Meals That Heal – Immune Boosting Ginger Turmeric Tea

The Complete Herbal Guide / Ayurvedic Medicine  / Meals That Heal – Immune Boosting Ginger Turmeric Tea
tea

Meals That Heal – Immune Boosting Ginger Turmeric Tea

Amidst the coronavirus outbreak, you may be looking for natural ways to support your immune system right now. Ginger & turmeric root are powerful herbs with antiviral properties, often used to bolster a strong immune system.  Many people reach for these ingredients at the first sign of the sniffles.  However, they can also be used preventatively to boost immunity and keep your defenses up. Ginger warms the body and just like turmeric, has anti-inflammatory qualities. Turmeric is also a natural antibiotic. The lemon juice in this tea is a detoxifying.  It purifies your blood and increases your digestive fire (Agni).

Eastern View

Ginger is moist and dry at the same time and is known as a universal medicine benefitting everybody and all diseases. Especially good for Vata disorders, this is one of Ayurveda’s best go-to spices. When using ginger, think digestion, lungs, and circulation. All Vata problems. 

Ginger with its pungent and sweet taste warms the digestive system, increases digestive fire (Agni) and helps in the secretion of digestive enzymes. Also useful in nausea, especially travel-sickness, gas bloating and stomach gripping – it has a specific action against E. Coli and Shigella bacteria. 

Ginger is great when used in menstrual cramps as it regulates Vata in the lower abdomen. Despite its warm energy, it also is an anti-inflammatory. It has the properties of being able to warm and cool and is really beneficial at nourishing the reproductive system.

Ginger has a unique effect (prabhava). Its post-digestive quality is sweet which means its long term effect is anti-inflammatory and nourishing while its initial effect is warm and stimulating for the digestion.  That’s good news for anyone that has digestive and inflammatory problems.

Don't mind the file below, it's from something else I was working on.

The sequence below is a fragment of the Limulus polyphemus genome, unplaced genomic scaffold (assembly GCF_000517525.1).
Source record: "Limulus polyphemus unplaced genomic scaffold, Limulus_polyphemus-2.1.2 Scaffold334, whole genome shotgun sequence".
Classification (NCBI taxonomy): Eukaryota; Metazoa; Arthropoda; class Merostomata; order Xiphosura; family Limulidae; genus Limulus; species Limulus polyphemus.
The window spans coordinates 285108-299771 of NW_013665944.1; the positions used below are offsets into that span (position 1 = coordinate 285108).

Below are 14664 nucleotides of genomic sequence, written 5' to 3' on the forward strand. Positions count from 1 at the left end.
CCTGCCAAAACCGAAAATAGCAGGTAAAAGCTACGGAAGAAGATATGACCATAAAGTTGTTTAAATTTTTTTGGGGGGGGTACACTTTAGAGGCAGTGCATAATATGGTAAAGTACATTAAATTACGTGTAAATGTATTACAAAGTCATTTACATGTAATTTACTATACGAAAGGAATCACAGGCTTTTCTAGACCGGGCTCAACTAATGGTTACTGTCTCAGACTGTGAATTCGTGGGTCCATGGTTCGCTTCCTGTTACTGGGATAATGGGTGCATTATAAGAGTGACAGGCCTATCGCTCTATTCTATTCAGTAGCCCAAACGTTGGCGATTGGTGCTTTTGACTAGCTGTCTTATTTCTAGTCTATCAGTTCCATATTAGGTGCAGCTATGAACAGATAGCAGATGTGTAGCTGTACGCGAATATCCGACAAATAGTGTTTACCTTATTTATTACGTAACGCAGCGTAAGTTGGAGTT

Western View

Ginger contains Gingerol, a substance with powerful medicinal properties. It has been used to help digestion, reduce nausea and help fight the flu and common cold, to name a few.

Ginger appears to be highly effective against nausea, relieving nausea and vomiting after surgery, and in cancer patients undergoing chemotherapy. But it may be the most effective when it comes to pregnancy-related nausea, such as morning sickness.

Ginger has been shown to be effective against exercise-induced muscle pain. In one study, consuming 2 grams of ginger per day, for 11 days, significantly reduced muscle pain in people performing elbow exercises.  Ginger does not have an immediate impact but may be effective at reducing the day-to-day progression of muscle pain. These effects are believed to be mediated by anti-inflammatory properties.

Recently, science has started to back up what the Indians have known for a long time… turmeric really does contain compounds with medicinal properties. Turmeric contains curcumin, a substance with powerful anti-inflammatory and antioxidant properties.

Inflammation is incredibly important. It helps the body fight foreign invaders and also has a role in repairing the damage. Although acute (short-term) inflammation is beneficial, it can become a major problem when it is chronic (long-term) and inappropriately deployed against the body’s own tissues. It is now believed that chronic, low-level inflammation plays a major role in almost every chronic, Western disease. This includes heart disease, cancer, metabolic syndrome, Alzheimer’s and various degenerative conditions. It turns out that curcumin is strongly anti-inflammatory, it is so powerful that studies show it matches the effectiveness of some anti-inflammatory drugs.

Immune Boosting Ginger Turmeric Tea

Ingredients

  • 8 slices raw ginger, thinly sliced into rounds
  • 8 cups of filtered water
  • 1 teaspoon turmeric, ground
  • 4 tablespoons lemon juice (Pittas use lime juice)
  • 2 tablespoons maple syrup (Kaphas use honey)

Instructions

  •  In a saucepan, bring the water and ginger to a boil. Reduce heat and simmer for approximately 15 minutes.
  • Remove from heat and add the turmeric and lemon juice. Let cool a little and then serve in your favorite mug! 

This tea is just one great staple to keep at hand in your kitchen – get our complete guide to stocking your Ayurvedic kitchen with healthy and affordable foods. Download for free today!

FREE GUIDE: STOCKING YOUR AYURVEDIC KITCHEN

In health,

Kerry

Kerry Harling

kerry@theholistichighway.com

Kerry Harling is a globally recognized leader in the field of integrative medicine and the ancient science of health known as Ayurveda. She is passionate about raising awareness for the need for a change in contemporary medicine that focuses on patient empowerment and a health-based (rather than disease-based) medical system. Kerry practices at The University of Pittsburgh Center for Integrative Medicine and remains a pioneer in the field of integrative medicine where she has developed a personalized system to manage chronic disorders by incorporating fundamental changes in diet, behavior, and stress while focusing on genetics. This individualized program is so successful that many of her clients have achieved maximum healing and vitality after years of chronic problems. Kerry is a published author and a Ted Talk presenter and author of the book the 25-Day Ayurveda Cleanse